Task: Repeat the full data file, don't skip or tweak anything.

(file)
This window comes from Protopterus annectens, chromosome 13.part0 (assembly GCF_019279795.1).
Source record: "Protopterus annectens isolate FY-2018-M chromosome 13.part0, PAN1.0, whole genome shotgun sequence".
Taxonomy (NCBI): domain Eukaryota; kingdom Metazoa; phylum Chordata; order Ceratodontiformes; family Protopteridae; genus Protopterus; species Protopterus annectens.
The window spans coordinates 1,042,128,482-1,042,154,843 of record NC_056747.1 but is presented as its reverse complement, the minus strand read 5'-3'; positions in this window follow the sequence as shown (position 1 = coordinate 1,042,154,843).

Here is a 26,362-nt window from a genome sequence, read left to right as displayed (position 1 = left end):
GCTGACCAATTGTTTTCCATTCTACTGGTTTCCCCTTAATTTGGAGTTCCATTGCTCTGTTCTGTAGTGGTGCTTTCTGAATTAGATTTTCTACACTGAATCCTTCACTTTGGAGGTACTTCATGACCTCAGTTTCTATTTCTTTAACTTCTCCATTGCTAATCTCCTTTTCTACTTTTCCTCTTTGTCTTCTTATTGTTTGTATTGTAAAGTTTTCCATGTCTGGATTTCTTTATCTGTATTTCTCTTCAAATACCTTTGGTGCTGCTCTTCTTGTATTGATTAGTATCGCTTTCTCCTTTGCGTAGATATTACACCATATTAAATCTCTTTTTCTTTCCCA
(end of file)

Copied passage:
This window comes from Protopterus annectens, chromosome 13.part0 (assembly GCF_019279795.1).
Source record: "Protopterus annectens isolate FY-2018-M chromosome 13.part0, PAN1.0, whole genome shotgun sequence".
Taxonomy (NCBI): domain Eukaryota; kingdom Metazoa; phylum Chordata; order Ceratodontiformes; family Protopteridae; genus Protopterus; species Protopterus annectens.
The window spans coordinates 1,042,128,482-1,042,154,843 of record NC_056747.1 but is presented as its reverse complement, the minus strand read 5'-3'; positions in this window follow the sequence as shown (position 1 = coordinate 1,042,154,843).

Here is a 26,362-nt window from a genome sequence, read left to right as displayed (position 1 = left end):
GCTGACCAATTGTTTTCCATTCTACTGGTTTCCCCTTAATTTGGAGTTCCATTGCTCTGTTCTGTAGTGGTGCTTTCTGAATTAGATTTTCTACACTGAATCCTTCACTTTGGAGGTACTTCATGACCTCAGTTTCTATTTCTTTAACTTCTCCATTGCTAATCTCCTTTTCTACTTTTCCTCTTTGTCTTCTTATTGTTTGTATTGTAAAGTTTTCCATGTCTGGATTTCTTTATCTGTATTTCTCTTCAAATACCTTTGGTGCTGCTCTTCTTGTATTGATTAGTATCGCTTTCTCCTTTGCGTAGATATTACACCATATTAAATCTCTTTTTCTTTCCCA